Unfortunately, Agarikon grows very slowly and is rarely found, which made its use as a supplement very challenging. This problem encourages culturing of Agarikon using submerged techniques or cultivation in the boreal nature to cover demands of this marvel mushroom. [Figure 2] illustrates some products based on Agarikon extracts.
| Conclusion|| |
Globally, there is a rich history of foods being used as medicine. One such kind of traditional therapy that was commonly used consists of mushrooms with medicinal properties. There are several edible mushrooms that have significant medicinal metabolites, whereas there are other species that may not be used as food but are valued solely for their medicinal properties. F. officinalis is one such species and contains various active compounds which makes it of great interest from a biological and pharmacological perspective.
Several studies have presented promising activities of F. officinalis. Many of those studies use relatively crude extracts of F. officinalis, and some have confirmed the existence of biological activities of F. officinalis, such as antiviral, antibacterial, anticancer, and anti-inflammatory. Further research is required to isolate and identify more bioactive compounds responsible for such biological activities. The relative efficiency of F. officinalis in comparison to other medicinal species remains to be elucidated and would be a fertile topic for further investigation.
Financial support and sponsorship
Conflicts of interest
There are no conflicts of interest.
| References|| |
Blagodatski A, Yatsunskaya M, Mikhailova V, Tiasto V, Kagansky A, Katanaev VL. Medicinal mushrooms as an attractive new source of natural compounds for future cancer therapy. Oncotarget 2018; 9:29259.
Lindequist U, Teuscher E, Narbe G. New active ingredients from Basidiomycetes. Z Phytother 1990; 11:139–149.
Brandt CR, Piraino F. Mushroom antivirals. Recent Res Dev Antimicrob Agents Chemother 2000; 4:11–26.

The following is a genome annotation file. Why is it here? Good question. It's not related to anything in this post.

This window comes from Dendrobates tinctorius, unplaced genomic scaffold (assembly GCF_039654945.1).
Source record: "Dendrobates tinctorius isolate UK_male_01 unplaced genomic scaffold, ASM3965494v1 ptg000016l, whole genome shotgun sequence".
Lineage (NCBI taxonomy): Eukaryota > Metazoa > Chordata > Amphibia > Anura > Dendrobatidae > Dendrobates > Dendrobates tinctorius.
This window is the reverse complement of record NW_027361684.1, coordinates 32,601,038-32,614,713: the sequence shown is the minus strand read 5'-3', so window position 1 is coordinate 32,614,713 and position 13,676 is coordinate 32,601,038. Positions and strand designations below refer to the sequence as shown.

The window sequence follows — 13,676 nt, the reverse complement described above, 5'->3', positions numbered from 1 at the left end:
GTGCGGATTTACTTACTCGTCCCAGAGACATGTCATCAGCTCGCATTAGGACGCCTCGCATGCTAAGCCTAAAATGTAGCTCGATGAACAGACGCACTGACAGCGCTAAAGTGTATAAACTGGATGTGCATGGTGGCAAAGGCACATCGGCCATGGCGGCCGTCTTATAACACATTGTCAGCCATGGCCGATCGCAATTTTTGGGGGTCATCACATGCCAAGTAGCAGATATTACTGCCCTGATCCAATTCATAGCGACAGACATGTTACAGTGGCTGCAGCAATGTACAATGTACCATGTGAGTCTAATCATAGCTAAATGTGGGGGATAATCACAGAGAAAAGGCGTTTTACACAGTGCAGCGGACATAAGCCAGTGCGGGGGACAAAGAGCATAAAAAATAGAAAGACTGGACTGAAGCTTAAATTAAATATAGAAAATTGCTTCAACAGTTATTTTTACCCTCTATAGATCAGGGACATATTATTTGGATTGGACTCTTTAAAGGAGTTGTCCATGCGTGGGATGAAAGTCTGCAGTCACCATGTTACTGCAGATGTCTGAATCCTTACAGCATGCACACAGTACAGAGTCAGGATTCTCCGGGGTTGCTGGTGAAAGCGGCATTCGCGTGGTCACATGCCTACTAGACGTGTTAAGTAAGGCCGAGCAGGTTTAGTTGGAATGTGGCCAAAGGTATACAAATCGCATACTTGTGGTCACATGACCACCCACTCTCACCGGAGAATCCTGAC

Chihara G, Maeda Y, Hamuro J, Sasaki T, Fukuoka F. Inhibition of mouse sarcoma 180 by polysaccharides from Lentinus edodes
(Berk.) sing. Nature 1969; 222:687.
Sánchez C. Bioactives from mushroom and their application. In Munish Puri. Food bioactives. Cham: Springer; 2017; 23–57
Elkhateeb WA, Daba GM, Thomas PW, Wen TC. Medicinal mushrooms as a new source of natural therapeutic bioactive compounds. Egypt Pharmac J 2019a; 18:88–101.
Rathee S, Rathee D, Rathee D, Kumar V, Rathee P. Mushrooms as therapeutic agents. Braz J Pharmacol 2012; 22:459–474.
Ayeka PA. Potential of mushroom compounds as immunomodulators in cancer immunotherapy: a review. Evid Based Complement Altern Med 2018; 2018:7271509.
Petrovska B. Protein fraction of edible Macedonian mushrooms. Eur J Food Sci Technol 2001; 212:469–472.
Kozarski M, Klaus A, Niksic M, Jakovljevic D, Helsper JP, Van Griensven LJ. Antioxidative and immunomodulation activities of polysaccharide extracts of the medicinal mushrooms Agaricus bisporus, Agaricus brasiliensis, Ganoderma lucidum
and Phellinus linteus
. Food Chem 2011; 129:1667–1675.
Friedman M. Mushroom polysaccharides: chemistry and antiobesity, antidiabetes, anticancer, and antibiotic properties in cells, rodents, and humans. Foods 2016; 5:80.
Wei H, Yue S, Zhang S, Lu L. Lipid-lowering effect of the Pleurotus eryngii (king oyster mushroom) polysaccharide from solid-state fermentation on both macrophage-derived foam cells and zebrafish models. Polymers 2018; 10:492.
Elkhateeb WA, Daba GM, Elmahdy EM, Thomas PW, Wen T-C., Mohamed NS. Antiviral potential of mushrooms in the light of their biological active compounds. ARC J Pharmac Sci 2019b; 5:8–12.
Batbayar S, Lee DH, Kim HW. Immunomodulation of fungal b-glucan in host defence signaling by dectin-1. Biomol Therapeut 2012; 20:433–445.
Yang Y, Zhao X, Li J, Jiang H, Shan X, Wang Y et al.
A β-glucan from Durvillaea Antarctica has immunomodulatory effects on RAW264.7 macrophages via toll-like receptor 4. Carbohydr Polym 2018; 191:255–265.
Minato KI, Laan LC, van Die I, Mizuno M. Pleurotus citrinopileatus polysaccharide stimulates anti-inflammatory properties during monocyte-to-macrophage differentiation. Int J Biol Macromol 2019; 122:705–712.
Ruan W, Popovich DG. Ganoderma lucidum triterpenoid extract induces apoptosis in human colon carcinoma cells (Caco-2). Biomed Prev Nutr 2012; 2:203–209.
Dziezak JD. Antioxidants − the ultimate answer to oxidation. Food Technol 1986; 40:94.
Gilbert GS, Ferrer A, Carranza J. Polypore fungal diversity and host density in a moist tropical forest. Biodiv Conserv 2002; 11:947–957.